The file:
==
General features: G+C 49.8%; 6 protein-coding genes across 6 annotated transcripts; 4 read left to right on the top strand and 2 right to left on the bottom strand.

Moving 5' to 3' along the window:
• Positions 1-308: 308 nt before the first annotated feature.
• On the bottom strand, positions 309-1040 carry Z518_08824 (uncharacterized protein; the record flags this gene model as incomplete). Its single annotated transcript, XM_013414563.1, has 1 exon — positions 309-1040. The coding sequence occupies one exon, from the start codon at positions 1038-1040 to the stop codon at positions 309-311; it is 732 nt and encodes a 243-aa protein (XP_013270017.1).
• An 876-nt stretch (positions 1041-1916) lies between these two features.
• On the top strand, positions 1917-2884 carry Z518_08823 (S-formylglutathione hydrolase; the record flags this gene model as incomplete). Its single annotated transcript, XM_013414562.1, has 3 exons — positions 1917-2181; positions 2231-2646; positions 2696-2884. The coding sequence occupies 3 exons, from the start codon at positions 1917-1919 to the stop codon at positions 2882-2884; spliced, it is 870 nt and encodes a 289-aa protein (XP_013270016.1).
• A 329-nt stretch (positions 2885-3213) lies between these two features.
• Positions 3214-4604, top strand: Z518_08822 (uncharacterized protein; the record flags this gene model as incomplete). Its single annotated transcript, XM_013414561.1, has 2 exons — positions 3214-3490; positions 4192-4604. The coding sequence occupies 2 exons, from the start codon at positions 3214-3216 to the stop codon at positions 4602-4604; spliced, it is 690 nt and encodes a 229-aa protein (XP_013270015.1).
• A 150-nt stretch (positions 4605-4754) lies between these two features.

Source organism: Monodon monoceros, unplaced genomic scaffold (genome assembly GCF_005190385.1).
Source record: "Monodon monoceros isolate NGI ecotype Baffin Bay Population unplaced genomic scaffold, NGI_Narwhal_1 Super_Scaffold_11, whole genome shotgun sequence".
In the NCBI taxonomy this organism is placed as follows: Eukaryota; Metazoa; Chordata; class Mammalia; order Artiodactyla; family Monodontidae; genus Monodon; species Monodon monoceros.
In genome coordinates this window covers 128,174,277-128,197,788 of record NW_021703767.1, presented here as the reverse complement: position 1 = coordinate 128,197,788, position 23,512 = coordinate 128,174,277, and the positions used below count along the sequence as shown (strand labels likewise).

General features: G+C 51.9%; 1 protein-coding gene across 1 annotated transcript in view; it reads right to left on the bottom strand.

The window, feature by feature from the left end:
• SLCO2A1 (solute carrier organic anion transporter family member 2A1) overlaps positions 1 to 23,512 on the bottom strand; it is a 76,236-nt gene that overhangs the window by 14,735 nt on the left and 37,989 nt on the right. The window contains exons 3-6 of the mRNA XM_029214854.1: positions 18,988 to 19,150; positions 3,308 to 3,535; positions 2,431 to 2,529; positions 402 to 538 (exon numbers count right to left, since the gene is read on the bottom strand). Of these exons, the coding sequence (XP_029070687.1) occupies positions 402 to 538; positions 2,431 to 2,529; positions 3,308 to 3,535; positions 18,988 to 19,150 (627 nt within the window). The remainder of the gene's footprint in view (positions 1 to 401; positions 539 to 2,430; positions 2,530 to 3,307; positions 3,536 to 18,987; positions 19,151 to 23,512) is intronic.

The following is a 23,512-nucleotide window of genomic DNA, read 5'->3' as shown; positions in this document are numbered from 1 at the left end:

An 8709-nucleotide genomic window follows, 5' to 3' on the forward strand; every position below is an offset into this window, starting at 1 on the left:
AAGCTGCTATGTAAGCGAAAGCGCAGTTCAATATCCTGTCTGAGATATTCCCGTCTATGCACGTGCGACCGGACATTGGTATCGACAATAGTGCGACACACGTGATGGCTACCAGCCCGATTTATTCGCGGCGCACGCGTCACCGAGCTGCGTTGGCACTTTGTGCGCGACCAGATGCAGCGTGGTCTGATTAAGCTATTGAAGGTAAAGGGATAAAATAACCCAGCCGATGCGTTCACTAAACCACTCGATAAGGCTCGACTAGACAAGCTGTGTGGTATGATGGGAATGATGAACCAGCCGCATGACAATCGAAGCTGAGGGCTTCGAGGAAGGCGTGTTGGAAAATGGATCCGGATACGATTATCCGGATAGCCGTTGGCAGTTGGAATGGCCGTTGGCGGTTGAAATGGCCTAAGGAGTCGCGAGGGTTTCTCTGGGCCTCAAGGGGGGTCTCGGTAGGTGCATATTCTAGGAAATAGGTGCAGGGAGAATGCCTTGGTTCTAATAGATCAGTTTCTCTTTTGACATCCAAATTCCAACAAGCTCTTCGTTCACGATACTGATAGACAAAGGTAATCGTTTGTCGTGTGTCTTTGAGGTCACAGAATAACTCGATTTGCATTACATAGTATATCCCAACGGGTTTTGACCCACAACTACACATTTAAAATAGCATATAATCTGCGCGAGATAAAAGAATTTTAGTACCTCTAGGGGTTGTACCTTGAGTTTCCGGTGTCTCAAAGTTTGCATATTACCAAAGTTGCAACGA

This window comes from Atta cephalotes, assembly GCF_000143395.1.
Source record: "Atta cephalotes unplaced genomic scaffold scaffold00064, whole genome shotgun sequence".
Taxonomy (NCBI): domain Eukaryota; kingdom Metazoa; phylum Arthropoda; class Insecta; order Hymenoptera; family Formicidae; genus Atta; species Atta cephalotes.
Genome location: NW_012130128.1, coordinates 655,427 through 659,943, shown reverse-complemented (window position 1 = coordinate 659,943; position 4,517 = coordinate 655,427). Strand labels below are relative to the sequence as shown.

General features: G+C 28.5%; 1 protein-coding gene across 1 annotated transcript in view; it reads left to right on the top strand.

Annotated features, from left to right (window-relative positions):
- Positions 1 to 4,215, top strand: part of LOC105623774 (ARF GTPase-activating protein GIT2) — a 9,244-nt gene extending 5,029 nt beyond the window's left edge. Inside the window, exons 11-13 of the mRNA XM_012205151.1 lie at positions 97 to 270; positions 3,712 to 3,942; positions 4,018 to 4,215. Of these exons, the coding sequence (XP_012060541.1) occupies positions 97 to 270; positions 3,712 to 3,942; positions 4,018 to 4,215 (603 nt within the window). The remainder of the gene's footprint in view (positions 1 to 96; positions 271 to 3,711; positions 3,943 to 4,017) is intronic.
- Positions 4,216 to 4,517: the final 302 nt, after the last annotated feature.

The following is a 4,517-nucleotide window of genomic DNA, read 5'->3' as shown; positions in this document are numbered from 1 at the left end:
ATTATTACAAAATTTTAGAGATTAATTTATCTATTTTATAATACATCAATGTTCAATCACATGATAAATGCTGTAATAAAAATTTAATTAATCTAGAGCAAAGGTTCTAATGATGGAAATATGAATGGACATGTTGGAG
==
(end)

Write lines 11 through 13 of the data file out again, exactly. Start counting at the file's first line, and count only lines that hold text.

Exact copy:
Source record: "Monodon monoceros isolate NGI ecotype Baffin Bay Population unplaced genomic scaffold, NGI_Narwhal_1 Super_Scaffold_11, whole genome shotgun sequence".
In the NCBI taxonomy this organism is placed as follows: Eukaryota; Metazoa; Chordata; class Mammalia; order Artiodactyla; family Monodontidae; genus Monodon; species Monodon monoceros.
In genome coordinates this window covers 128,174,277-128,197,788 of record NW_021703767.1, presented here as the reverse complement: position 1 = coordinate 128,197,788, position 23,512 = coordinate 128,174,277, and the positions used below count along the sequence as shown (strand labels likewise).